Monday, November 22, 2004

Quality Seafood

Redondo Beach's Quality Seafood reminds me of the seaside fish markets along the coast of Long Island, where I grew up. Dad and I would visit nearby Freeport NY, and stop by the restaurants and fish markets of the mile-long wharf to see fish hauled freshly from the local waters. In today's world that fresh fish more likely flew across the world and got to the market on a truck, but that's progress for you.

Quality Seafood has anchored a waterfront corner of King Harbor since 1954. Quality sells all manner of seafood: freshly dead, alive, or ready to eat. One part of the building houses live tanks that hold all kinds of crabs and lobsters, including a local spiny lobster in season right now. More tanks hold dozens of oysters, clams, mussels, whelk, and live sea urchins, all of which will be gladly served as you like: on the half shell or steamed.

On this day, some of the folks from Chowhound gathered to sample the seafood, drink beer, and feed the panhandling gulls and pigeons. This is not a seafood restaurant, per se. It's a fish market next to a slightly shabby marina with poured concrete picnic tables outside. Don't go for the atmosphere. Go for the wide variety of live shellfish, cooked or shucked to order.

The clams and oysters are the best bet here. Live uni can be hit or miss: some will be amazingly sweet and delicious, others urchins will be slightly bitter or not flavorful. The crabs and lobsters are cheaper and just as delicious at the Cantonese seafood houses of the San Gabriel Valley and Little Saigon. However, Dommy! notes that local spiny lobsters aren't easy to find, and Quality Seafood has them. I tasted some of her lobster, and it's definitely a different animal than Maine lobsters.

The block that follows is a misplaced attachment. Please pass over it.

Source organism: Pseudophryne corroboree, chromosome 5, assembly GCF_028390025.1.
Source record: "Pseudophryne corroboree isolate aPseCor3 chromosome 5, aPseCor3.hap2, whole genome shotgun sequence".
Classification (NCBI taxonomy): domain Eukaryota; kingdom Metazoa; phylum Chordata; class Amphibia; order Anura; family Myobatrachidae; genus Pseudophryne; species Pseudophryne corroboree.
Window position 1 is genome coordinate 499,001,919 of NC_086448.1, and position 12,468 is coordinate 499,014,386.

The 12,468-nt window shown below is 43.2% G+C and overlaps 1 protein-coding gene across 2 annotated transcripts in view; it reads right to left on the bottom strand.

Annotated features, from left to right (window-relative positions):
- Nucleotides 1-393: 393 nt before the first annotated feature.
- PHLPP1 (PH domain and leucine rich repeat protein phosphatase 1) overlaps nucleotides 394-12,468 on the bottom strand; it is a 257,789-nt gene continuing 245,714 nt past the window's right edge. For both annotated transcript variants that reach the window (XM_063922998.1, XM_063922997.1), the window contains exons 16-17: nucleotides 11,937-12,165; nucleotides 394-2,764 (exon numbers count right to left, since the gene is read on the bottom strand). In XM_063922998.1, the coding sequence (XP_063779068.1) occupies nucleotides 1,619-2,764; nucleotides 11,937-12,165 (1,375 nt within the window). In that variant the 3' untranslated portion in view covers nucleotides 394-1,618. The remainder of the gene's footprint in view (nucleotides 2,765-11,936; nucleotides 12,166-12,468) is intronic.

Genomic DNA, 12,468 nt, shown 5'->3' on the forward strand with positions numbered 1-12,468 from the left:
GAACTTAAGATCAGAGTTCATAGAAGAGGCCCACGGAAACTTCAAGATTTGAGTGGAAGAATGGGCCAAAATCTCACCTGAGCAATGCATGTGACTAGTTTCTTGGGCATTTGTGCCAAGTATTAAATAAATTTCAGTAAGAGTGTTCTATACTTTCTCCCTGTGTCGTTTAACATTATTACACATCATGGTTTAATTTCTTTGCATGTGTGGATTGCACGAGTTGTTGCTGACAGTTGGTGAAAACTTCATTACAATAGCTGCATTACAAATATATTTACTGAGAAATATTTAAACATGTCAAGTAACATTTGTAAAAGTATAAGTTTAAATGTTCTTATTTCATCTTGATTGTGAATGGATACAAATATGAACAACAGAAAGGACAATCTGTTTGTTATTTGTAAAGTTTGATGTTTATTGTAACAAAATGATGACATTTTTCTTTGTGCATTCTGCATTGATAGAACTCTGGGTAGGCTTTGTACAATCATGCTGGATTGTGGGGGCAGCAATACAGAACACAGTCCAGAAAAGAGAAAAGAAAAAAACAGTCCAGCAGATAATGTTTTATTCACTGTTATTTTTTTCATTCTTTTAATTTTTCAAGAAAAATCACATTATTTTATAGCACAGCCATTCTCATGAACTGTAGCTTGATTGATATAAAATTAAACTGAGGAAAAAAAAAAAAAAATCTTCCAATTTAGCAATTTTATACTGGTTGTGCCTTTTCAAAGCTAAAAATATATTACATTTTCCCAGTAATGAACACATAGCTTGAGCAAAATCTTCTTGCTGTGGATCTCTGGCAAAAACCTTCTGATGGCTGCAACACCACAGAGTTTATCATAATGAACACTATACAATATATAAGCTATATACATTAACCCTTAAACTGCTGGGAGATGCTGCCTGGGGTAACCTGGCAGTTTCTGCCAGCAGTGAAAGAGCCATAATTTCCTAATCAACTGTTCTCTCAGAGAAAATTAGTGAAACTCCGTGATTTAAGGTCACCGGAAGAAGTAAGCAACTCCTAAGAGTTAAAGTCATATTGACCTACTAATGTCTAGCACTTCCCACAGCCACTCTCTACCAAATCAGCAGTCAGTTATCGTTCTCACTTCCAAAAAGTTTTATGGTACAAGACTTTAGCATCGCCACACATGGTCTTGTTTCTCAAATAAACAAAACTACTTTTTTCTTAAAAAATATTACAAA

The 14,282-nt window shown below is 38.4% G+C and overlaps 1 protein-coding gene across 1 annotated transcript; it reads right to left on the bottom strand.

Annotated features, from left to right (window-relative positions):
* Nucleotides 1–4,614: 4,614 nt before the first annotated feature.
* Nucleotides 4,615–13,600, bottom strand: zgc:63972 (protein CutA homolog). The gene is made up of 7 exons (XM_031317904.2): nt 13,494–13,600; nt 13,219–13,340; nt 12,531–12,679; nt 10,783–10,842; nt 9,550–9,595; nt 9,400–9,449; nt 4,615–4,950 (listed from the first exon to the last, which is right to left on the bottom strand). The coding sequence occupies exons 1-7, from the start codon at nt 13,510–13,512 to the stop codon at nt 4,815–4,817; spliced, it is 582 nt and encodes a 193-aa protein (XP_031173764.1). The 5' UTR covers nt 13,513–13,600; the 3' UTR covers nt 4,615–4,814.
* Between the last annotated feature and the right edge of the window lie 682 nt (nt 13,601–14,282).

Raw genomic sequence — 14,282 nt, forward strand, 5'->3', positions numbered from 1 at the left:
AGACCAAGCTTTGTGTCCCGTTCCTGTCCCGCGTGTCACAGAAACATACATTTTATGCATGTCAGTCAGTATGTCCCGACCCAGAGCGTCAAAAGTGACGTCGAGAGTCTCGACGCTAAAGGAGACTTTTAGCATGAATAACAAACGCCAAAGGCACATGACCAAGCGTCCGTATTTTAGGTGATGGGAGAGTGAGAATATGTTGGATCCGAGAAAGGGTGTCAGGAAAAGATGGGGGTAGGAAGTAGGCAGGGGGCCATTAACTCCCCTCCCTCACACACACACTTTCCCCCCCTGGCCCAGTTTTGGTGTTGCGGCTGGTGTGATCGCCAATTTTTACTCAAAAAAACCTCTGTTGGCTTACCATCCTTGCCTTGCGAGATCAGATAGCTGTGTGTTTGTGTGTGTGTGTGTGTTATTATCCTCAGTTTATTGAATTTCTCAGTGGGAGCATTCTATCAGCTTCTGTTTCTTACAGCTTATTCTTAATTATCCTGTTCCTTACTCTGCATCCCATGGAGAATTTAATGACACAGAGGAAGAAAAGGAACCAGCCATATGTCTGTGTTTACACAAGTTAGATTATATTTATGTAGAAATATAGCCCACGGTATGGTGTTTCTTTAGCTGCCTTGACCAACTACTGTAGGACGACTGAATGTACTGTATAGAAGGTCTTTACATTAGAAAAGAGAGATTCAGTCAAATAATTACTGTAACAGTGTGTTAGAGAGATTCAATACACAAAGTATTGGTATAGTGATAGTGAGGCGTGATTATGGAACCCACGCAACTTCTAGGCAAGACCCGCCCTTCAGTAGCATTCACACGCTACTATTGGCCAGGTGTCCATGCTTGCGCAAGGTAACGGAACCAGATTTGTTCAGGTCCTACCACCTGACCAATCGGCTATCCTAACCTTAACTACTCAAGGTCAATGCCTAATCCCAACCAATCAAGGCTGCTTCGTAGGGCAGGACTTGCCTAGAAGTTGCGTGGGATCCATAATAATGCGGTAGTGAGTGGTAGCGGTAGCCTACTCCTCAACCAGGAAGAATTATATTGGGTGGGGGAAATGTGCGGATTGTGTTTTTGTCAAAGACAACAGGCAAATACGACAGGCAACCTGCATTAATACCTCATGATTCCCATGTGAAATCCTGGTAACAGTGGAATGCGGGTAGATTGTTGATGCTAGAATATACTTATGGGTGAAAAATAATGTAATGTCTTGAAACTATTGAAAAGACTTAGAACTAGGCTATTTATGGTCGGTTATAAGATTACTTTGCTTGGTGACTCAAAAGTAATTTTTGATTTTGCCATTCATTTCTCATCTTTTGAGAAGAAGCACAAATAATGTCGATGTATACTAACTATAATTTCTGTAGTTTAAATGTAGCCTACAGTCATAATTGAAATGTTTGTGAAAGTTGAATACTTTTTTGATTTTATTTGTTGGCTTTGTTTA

I shot some video of the live uni still moving their spines while we ate the goods inside the shell. Video streaming is still beyond my technical ability - perhaps for the better in this case.

These live tanks hold the larger clams, whelks and sea urchins.

Quahogs, Golden littlenecks, and local conch.

The small white clams in the center were imported from Ireland. These were sweet, delicate and very tender when steamed. Definitely get some Irish clams!

The fresh fish counter runs the entire length of this part of the building. TomSwift had fresh whitebait fried to order. Must have been good, because they disappeared by the time I finished taking pictures.

Checking out the breaded and fried offerings from the fry bar.

Our oyster schucker, hard at work.

Quality Seafood offers a couple dozen varieties at any given time.

Various fish are also smoked on site. We got the black cod - very rich, very delicious when warmed in the nuke for a minute. By the time you read this, eels will be available smoked.

This is a garibaldi that lives in the presumably clean waters of King's Harbor. Garibaldis are California's highly protected state fish. If you so much as harm a scale on their knobby golden heads, the game warden is allowed to chop off your pinky yakuza style and ceremoniously feed it to the offended garibaldi in homage.
Gurlfren and I have spotted this little guy the past two times we've visited Quality Seafood, and have named him Orenthal J. Garibaldi. Say hello if you see him.

Quality Seafood
130 International Boardwalk
Redondo Beach, CA

It's imprecise to say it's at the base of the Redondo Beach Pier,because it's next to the Strand north of the pier. Do this: drive into the underground parking garage @ the pier. After you take your parking ticket, drive straight until you can't go further. There's a staircase at that end of the garage. Take it downstairs to the waterline, and QS is on your right.


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